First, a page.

Saudi Aramco signs preliminary gas deal with Shell

Saudi Aramco has signed a preliminary deal to pursue international gas opportunities with Royal Dutch Shell. (Reuters)
Updated 08 March 2018
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Saudi Aramco signs preliminary gas deal with Shell

LONDON/DUBAI: State oil giant Saudi Aramco signed a preliminary deal to pursue international gas opportunities with Royal Dutch Shell on Thursday as part of top crude exporter Saudi Arabia’s diversification drive before the listing of Aramco.
The memorandum of understanding (MoU) signed in London between the two companies was during the official visit of Saudi Crown Prince Mohammed bin Salman to Britain, and would include gas upstream and liquefaction projects.
“It is a discussion that began some time ago and now we have signed a memorandum to work on gas projects from upstream to downstream across the world and in Saudi Arabia. Concrete projects would be announced in due course,” Shell Chief Executive Ben van Beurden told Reuters after the signing ceremony.
Last year, industry sources told Reuters Saudi Arabia and international oil companies had discussed gas venture opportunities inside the Kingdom and abroad.
Aramco is gearing up for a share listing later this year, aiming to get a valuation of up to $2 trillion in what could be the world’s biggest initial public offering (IPO).
The Kingdom has a long-term goal of increasing the use of gas for domestic power generation, thus reducing oil burning at home and freeing up more crude for export.
Expanding its gas portfolio inside the Kingdom as well as abroad could help increase Aramco’s valuation as it generates more revenue from exports than selling oil at lower domestic prices — Saudi Arabia is the world’s fifth-biggest oil consumer despite being only the 20th-biggest economy.
Saudi Energy Minister Khalid Al-Falih, who is also Aramco’s chairman, had said Aramco was interested in investing in international upstream ventures, particularly gas, and could invest in importing gas into the kingdom.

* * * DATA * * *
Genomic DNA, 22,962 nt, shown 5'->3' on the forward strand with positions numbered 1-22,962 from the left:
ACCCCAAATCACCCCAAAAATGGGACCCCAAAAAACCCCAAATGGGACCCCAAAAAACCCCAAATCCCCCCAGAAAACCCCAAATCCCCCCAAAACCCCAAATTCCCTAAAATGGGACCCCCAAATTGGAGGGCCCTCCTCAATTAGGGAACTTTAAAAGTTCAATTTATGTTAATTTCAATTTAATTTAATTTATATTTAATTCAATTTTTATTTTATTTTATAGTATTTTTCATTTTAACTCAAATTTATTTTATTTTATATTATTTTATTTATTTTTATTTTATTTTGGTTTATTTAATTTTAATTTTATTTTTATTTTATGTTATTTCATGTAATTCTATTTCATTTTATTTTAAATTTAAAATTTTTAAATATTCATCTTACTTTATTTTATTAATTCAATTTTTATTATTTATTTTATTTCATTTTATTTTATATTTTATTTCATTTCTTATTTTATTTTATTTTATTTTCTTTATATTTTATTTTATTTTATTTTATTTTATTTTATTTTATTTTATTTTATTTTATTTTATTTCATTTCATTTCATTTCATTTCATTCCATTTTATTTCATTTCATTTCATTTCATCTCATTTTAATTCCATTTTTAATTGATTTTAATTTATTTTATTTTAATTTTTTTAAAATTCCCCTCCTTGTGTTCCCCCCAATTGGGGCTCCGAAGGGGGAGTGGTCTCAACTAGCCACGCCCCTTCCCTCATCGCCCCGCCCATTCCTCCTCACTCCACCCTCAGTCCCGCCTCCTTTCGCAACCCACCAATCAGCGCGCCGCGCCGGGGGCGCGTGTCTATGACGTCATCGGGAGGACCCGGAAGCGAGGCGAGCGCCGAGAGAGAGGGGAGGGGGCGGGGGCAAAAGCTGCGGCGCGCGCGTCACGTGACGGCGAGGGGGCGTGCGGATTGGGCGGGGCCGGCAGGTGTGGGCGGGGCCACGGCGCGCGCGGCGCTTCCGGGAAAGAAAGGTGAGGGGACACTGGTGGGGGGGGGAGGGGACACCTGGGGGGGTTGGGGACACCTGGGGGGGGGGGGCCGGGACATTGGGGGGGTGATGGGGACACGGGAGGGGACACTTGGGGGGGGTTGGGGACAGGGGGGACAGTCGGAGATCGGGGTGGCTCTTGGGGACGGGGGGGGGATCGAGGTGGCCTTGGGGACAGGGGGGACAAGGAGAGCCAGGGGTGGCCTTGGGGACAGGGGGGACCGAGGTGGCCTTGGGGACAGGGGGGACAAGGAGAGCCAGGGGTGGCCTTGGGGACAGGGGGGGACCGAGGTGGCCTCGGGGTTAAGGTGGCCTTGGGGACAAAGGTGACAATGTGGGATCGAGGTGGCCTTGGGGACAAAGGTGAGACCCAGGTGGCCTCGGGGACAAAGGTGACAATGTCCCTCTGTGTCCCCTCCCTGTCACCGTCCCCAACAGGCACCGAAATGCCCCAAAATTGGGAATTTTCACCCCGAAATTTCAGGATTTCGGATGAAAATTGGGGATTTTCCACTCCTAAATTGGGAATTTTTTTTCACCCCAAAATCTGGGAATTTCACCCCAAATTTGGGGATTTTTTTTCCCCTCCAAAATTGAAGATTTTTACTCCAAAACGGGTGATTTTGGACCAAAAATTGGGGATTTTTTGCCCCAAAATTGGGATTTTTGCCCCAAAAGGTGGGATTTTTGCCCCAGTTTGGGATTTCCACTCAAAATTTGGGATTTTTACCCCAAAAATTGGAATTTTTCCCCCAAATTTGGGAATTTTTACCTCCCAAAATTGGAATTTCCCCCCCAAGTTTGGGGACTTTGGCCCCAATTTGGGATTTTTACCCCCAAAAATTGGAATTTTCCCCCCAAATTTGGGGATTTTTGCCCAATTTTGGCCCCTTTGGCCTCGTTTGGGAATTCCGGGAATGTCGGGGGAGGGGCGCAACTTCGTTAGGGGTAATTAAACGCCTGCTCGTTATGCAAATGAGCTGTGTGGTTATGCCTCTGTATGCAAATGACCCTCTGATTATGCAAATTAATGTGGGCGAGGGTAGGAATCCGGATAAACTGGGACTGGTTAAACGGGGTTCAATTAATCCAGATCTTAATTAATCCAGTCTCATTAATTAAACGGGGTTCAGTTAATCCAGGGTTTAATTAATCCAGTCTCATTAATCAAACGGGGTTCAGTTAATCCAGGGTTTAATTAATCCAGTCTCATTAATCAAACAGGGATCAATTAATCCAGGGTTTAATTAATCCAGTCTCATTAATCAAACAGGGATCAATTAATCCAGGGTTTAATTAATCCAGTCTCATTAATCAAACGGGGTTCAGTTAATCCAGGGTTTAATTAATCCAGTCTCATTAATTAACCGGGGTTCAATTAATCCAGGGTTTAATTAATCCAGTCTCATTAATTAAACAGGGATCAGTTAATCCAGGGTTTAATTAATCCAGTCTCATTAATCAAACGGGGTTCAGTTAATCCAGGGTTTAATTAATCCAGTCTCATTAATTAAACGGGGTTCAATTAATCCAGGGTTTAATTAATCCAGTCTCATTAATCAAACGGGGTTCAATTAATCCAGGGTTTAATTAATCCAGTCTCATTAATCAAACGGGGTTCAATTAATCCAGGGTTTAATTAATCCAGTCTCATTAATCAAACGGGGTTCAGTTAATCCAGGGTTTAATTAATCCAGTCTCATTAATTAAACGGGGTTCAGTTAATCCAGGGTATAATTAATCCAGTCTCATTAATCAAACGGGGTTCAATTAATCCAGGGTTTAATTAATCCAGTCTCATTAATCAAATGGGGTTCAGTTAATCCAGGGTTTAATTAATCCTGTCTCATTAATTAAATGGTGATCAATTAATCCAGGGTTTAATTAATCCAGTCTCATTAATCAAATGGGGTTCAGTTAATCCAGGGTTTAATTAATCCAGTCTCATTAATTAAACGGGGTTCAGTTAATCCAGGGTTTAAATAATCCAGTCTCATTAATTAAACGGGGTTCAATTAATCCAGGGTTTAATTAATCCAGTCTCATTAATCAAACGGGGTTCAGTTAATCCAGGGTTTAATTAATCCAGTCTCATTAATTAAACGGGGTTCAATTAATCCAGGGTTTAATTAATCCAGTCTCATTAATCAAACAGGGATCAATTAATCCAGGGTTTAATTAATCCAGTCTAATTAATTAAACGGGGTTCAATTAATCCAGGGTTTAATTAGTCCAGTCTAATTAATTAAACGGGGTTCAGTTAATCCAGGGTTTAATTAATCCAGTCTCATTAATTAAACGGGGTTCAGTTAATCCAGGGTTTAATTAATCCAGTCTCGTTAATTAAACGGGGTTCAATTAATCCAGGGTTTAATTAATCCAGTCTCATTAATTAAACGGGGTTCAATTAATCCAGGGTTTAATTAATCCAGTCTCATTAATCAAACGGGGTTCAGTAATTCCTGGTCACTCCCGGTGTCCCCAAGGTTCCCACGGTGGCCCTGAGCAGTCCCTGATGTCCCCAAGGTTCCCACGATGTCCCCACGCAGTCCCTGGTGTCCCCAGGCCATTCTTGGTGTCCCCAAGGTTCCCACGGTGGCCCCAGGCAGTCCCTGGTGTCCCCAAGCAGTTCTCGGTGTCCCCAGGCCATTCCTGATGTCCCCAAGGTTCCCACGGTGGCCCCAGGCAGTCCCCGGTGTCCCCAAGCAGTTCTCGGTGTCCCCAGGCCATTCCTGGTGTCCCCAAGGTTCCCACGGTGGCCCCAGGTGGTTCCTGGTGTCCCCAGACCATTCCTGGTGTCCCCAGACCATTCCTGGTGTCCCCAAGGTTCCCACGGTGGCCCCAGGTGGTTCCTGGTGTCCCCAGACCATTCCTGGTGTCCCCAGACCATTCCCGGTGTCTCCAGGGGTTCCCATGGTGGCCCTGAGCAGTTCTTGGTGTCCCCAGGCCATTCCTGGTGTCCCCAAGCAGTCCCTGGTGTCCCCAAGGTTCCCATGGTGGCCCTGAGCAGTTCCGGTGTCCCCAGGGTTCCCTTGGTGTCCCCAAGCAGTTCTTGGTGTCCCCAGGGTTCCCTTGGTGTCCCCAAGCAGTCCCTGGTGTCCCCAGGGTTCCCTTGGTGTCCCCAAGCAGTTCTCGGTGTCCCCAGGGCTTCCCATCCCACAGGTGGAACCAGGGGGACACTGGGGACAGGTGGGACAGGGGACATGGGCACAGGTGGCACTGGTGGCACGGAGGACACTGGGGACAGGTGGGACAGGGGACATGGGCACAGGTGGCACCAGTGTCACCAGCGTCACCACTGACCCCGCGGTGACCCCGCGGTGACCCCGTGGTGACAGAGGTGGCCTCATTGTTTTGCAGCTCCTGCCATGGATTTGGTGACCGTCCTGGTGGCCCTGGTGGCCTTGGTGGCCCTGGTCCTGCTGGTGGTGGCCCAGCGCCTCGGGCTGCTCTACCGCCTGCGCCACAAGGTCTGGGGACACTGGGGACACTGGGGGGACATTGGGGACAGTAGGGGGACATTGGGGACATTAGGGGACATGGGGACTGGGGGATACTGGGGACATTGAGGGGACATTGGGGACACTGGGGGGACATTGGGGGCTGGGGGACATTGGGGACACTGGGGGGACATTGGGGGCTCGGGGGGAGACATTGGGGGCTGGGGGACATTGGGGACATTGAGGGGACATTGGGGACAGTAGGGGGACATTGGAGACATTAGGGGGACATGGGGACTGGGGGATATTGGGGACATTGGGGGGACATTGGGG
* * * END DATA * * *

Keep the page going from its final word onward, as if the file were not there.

Diversifying gas assets abroad would help Aramco achieve a better valuation and is attractive for investors, industry sources has said. Riyadh also plans to raise domestic gas prices, a move seen as an incentive for foreign companies.
Aramco controls gas reserves in excess of 8 trillion cubic meters, according to BP’s annual energy review. The Saudi company has said it wants to explore for gas in the shallow waters of the Red Sea as well as onshore shale gas.


Oil prices climb as Saudi capacity cushions impact

Updated 20 September 2019

Oil prices climb as Saudi capacity cushions impact

  • Kingdom pledges return to capacity by end of November as Kuwait strengthens security for oil sector

LONDON: Oil prices gained on Thursday, supported by supply risks as the market assesses the fallout from last weekend’s drone attacks on Saudi oil
infrastructure.

Brent crude futures gained $1.78 to $63.80 a barrel, while US West Texas Intermediate crude was up $1.28 at $58.40 a barrel.

The attacks knocked out around half of Saudi Arabia’s crude production and severely limited the country’s spare capacity, a cushion for oil markets in any unplanned outage.

“Global available spare capacity is extremely low at present following the weekend attacks, leaving little room for additional outages, which tends to be price supportive,” UBS oil analyst Giovanni Staunovo said.

Earlier this week Saudi Arabia set out a timeline for a resumption of full operations, saying it had restored supplies to customers at levels prior to the attacks by drawing from its oil inventories.

HIGHLIGHTS

• US to impose more sanctions on Iran.

• Cushing stocks at lowest since October, 2018.

• Global excess capacity at low level.

The Kingdom said it would restore its lost production by the end of this month, and bring its output capacity back to 12 million barrels per day by the end of November.

“These plans suggest Saudi Arabia will have no spare capacity for at least the next two and a half months,” consultancy Energy Aspects said.

Saudi Arabia, the world’s leading oil exporter, has said the crippling attack on its oil sites was “unquestionably sponsored” by Iran.

US President Donald Trump said there were many options short of war with Iran and added that he had ordered the US Treasury to “substantially increase sanctions” on Tehran. Iran has denied involvement in the strikes.

Iran warned President Trump against being dragged into all-out war in the Middle East.

US Secretary of State Mike Pompeo has described the weekend strike as an act of war and has been discussing possible retaliation with Saudi Arabia and other Gulf allies.

Kuwait’s oil sector has raised its security to the highest level as a precaution, a Kuwaiti official said.

Separately, weekly data from the Energy Information Administration on US oil inventories provided a mixed snapshot.

Stockpiles of crude in the US the world’s largest oil producer, rose by 1.1 million barrels last week against analysts’ expectations for a drop of 2.5 million barrels.

However, stocks at Cushing, Oklahoma, the delivery point for benchmark futures, fell to their lowest since October 2018.